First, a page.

Album Review: Tune-Yards – Who Kill
Every so often an album comes along that leaves your jaw on the floor, one that stands head and shoulders above anything else that is currently being blasted out of your iPod at the time. We may not even be half way through the year and we may be at a period of the calendar that sees new releases from Foo Fighters, Death Cab For Cutie and Lady Gaga, but Tune-Yards’ sophomore effort, Whokill, could well be that album.
Building on the success of their previous effort, the critically acclaimed Bird-Brains, Whokill is a record that pushes the band in a strikingly new direction yet maintains all the unconventionality and quirkiness that gave them their cult success in the first place. Here, Tune-Yards have adopted a bigger, much more ambitious sound that blends Garbus’ killer vocal range and ability to write a tremendous melody with fantastically eccentric afro-beats and wild brass sounds.
In the end, the result is an album so addictive that you’ll find yourself struggling to not skip back to the start and listen to it all over again once the percussion heavy crescendo of its final song, Killa, has rung out. After all, on top of being so blissfully exciting, every track on the album is just so fresh compared to the one that has come before it that its difficult to ever grow tired of WhoKill. It’s opener, ‘My Country’, for example, is foot-tapping pop anthem that dares you to sit still while it follows with the wildly unaccessible yet somewhat seductive ‘Esso’.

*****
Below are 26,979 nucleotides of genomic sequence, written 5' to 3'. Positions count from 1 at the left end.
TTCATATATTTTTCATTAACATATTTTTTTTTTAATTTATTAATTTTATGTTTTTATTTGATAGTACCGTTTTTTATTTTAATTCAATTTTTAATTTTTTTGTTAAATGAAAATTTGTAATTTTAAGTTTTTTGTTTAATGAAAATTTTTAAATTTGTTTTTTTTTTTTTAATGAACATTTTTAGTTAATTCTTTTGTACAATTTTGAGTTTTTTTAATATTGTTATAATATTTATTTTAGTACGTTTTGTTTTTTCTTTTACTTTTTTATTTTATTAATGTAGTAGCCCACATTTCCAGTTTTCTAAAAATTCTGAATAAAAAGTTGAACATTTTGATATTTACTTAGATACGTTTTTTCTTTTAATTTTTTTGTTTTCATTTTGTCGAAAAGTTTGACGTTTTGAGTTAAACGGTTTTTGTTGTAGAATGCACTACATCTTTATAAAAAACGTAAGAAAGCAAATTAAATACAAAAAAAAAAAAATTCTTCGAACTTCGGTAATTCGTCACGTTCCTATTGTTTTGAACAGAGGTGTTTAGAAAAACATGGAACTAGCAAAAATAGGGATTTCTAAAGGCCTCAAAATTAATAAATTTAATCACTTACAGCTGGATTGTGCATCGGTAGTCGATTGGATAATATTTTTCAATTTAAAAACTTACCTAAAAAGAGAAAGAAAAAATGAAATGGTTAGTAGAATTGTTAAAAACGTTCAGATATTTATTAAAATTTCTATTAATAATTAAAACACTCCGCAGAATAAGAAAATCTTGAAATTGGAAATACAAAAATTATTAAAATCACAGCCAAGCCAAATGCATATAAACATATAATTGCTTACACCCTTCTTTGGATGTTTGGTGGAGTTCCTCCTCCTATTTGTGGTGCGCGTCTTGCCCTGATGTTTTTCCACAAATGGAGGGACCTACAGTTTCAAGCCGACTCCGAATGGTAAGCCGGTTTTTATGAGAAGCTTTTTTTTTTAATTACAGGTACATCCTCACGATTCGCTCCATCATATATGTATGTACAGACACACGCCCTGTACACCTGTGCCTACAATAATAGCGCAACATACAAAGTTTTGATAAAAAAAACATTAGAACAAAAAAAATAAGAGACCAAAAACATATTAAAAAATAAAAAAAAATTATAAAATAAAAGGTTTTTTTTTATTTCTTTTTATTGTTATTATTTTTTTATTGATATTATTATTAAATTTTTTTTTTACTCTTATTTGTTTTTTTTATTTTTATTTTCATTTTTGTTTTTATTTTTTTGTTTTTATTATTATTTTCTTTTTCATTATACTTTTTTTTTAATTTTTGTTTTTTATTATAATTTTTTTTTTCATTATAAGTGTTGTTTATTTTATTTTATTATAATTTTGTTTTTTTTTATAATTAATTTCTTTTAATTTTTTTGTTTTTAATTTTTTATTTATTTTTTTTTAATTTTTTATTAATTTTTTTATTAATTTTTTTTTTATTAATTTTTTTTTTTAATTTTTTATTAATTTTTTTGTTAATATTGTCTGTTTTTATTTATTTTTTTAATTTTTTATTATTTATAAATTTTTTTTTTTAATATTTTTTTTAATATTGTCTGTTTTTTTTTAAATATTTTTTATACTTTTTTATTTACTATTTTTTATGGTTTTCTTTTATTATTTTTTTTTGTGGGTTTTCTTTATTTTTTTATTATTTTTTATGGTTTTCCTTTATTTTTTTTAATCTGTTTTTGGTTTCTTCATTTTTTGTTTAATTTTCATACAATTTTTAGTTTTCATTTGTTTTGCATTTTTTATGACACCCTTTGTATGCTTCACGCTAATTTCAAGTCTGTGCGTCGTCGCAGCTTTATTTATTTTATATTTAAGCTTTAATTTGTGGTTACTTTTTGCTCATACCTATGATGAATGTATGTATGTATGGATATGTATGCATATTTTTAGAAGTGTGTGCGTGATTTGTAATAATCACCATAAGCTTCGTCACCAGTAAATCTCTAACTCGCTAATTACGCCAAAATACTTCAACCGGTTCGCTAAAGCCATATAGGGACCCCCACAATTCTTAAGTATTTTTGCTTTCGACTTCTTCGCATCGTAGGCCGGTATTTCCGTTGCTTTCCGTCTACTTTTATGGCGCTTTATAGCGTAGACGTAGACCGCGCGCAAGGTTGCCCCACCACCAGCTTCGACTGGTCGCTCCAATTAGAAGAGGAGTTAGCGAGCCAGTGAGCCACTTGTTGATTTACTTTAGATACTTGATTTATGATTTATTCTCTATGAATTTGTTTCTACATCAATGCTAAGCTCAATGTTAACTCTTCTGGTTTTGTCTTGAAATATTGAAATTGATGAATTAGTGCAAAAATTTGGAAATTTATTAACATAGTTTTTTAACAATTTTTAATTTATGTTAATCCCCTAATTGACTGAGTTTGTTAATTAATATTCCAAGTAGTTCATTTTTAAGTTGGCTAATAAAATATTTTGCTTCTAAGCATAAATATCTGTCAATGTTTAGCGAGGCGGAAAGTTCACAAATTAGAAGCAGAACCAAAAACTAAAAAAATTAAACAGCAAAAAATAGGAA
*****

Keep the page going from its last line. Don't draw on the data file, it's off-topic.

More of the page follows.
The song that stands out on the album, however, is ‘You Yes You’. With its shades of Vampire Weekend glazed with caribbean rhythms and gospel harmonies, it’s a song that you could return to time and time again and still continue to be swept off your feet.
Whokill doesn’t just proves Tune-Yards are one of the most exciting and fresh bands that have emerged onto the pop scene in the last few years, it proves that they’re also one of the most intelligent and innovative with songs that are dazzlingly unique and refuse to fall into the typical pop cliches.